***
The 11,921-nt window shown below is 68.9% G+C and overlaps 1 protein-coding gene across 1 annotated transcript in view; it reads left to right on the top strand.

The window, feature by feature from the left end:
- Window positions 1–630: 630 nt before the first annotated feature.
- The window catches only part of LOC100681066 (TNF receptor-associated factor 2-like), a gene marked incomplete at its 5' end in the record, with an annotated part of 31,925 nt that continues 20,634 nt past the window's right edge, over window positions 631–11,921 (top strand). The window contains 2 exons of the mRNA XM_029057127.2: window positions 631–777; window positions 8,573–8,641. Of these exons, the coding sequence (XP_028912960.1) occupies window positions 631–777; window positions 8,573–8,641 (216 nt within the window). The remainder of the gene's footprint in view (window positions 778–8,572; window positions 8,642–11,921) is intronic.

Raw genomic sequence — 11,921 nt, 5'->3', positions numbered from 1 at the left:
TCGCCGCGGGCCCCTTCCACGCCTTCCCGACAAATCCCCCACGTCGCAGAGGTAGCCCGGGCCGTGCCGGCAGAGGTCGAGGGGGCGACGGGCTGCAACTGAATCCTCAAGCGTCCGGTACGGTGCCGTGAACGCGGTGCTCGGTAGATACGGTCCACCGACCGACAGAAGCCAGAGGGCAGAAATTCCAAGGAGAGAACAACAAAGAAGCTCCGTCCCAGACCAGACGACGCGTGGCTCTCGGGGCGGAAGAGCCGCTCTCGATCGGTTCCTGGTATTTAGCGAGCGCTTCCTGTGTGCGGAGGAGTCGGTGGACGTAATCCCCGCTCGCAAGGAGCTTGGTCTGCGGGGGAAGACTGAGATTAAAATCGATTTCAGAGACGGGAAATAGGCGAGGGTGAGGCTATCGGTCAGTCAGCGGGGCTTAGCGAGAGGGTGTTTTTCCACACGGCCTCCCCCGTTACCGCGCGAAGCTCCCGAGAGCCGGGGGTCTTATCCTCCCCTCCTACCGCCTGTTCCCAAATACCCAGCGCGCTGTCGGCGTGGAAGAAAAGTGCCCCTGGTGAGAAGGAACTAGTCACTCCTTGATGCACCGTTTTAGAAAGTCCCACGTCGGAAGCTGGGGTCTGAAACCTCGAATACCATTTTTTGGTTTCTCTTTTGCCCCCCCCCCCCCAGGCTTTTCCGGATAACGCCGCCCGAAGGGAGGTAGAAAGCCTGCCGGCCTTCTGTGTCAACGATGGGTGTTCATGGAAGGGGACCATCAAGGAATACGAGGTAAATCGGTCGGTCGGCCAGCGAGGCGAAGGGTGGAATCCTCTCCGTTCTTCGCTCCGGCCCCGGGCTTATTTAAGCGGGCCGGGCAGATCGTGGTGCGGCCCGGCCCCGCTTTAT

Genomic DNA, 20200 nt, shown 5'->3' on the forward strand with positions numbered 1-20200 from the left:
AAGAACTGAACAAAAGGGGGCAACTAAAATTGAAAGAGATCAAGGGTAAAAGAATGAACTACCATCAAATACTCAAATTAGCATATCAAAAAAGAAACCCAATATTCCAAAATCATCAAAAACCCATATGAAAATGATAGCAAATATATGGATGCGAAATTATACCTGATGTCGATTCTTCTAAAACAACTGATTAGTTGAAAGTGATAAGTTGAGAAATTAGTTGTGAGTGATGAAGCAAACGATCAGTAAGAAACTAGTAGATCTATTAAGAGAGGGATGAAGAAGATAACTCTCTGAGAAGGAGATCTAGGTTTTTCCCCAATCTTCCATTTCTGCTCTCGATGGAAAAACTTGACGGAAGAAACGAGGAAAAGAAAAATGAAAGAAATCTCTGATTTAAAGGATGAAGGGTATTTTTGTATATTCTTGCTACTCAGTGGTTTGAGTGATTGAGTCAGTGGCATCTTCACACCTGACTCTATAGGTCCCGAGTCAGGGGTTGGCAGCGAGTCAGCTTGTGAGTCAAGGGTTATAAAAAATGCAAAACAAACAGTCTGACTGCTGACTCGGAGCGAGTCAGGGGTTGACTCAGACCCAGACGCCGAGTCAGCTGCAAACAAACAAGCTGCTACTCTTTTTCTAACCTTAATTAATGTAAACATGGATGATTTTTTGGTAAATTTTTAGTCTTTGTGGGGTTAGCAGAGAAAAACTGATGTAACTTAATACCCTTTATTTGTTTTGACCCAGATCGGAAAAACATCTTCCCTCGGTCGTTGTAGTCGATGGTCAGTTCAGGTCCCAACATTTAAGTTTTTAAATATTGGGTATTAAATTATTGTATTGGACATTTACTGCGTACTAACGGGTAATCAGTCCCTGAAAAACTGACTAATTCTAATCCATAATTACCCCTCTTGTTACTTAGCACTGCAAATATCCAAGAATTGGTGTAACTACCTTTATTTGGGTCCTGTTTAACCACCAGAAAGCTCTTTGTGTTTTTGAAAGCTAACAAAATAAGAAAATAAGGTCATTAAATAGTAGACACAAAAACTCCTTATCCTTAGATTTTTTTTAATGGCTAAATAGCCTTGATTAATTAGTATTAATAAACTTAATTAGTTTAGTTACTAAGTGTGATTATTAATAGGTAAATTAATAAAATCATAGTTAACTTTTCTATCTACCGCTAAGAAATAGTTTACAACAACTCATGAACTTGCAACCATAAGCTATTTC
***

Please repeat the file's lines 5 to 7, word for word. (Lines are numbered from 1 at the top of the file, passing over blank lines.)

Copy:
Raw genomic sequence — 11,921 nt, 5'->3', positions numbered from 1 at the left:
TCGCCGCGGGCCCCTTCCACGCCTTCCCGACAAATCCCCCACGTCGCAGAGGTAGCCCGGGCCGTGCCGGCAGAGGTCGAGGGGGCGACGGGCTGCAACTGAATCCTCAAGCGTCCGGTACGGTGCCGTGAACGCGGTGCTCGGTAGATACGGTCCACCGACCGACAGAAGCCAGAGGGCAGAAATTCCAAGGAGAGAACAACAAAGAAGCTCCGTCCCAGACCAGACGACGCGTGGCTCTCGGGGCGGAAGAGCCGCTCTCGATCGGTTCCTGGTATTTAGCGAGCGCTTCCTGTGTGCGGAGGAGTCGGTGGACGTAATCCCCGCTCGCAAGGAGCTTGGTCTGCGGGGGAAGACTGAGATTAAAATCGATTTCAGAGACGGGAAATAGGCGAGGGTGAGGCTATCGGTCAGTCAGCGGGGCTTAGCGAGAGGGTGTTTTTCCACACGGCCTCCCCCGTTACCGCGCGAAGCTCCCGAGAGCCGGGGGTCTTATCCTCCCCTCCTACCGCCTGTTCCCAAATACCCAGCGCGCTGTCGGCGTGGAAGAAAAGTGCCCCTGGTGAGAAGGAACTAGTCACTCCTTGATGCACCGTTTTAGAAAGTCCCACGTCGGAAGCTGGGGTCTGAAACCTCGAATACCATTTTTTGGTTTCTCTTTTGCCCCCCCCCCCCCAGGCTTTTCCGGATAACGCCGCCCGAAGGGAGGTAGAAAGCCTGCCGGCCTTCTGTGTCAACGATGGGTGTTCATGGAAGGGGACCATCAAGGAATACGAGGTAAATCGGTCGGTCGGCCAGCGAGGCGAAGGGTGGAATCCTCTCCGTTCTTCGCTCCGGCCCCGGGCTTATTTAAGCGGGCCGGGCAGATCGTGGTGCGGCCCGGCCCCGCTTTAT

Genomic DNA, 20200 nt, shown 5'->3' on the forward strand with positions numbered 1-20200 from the left: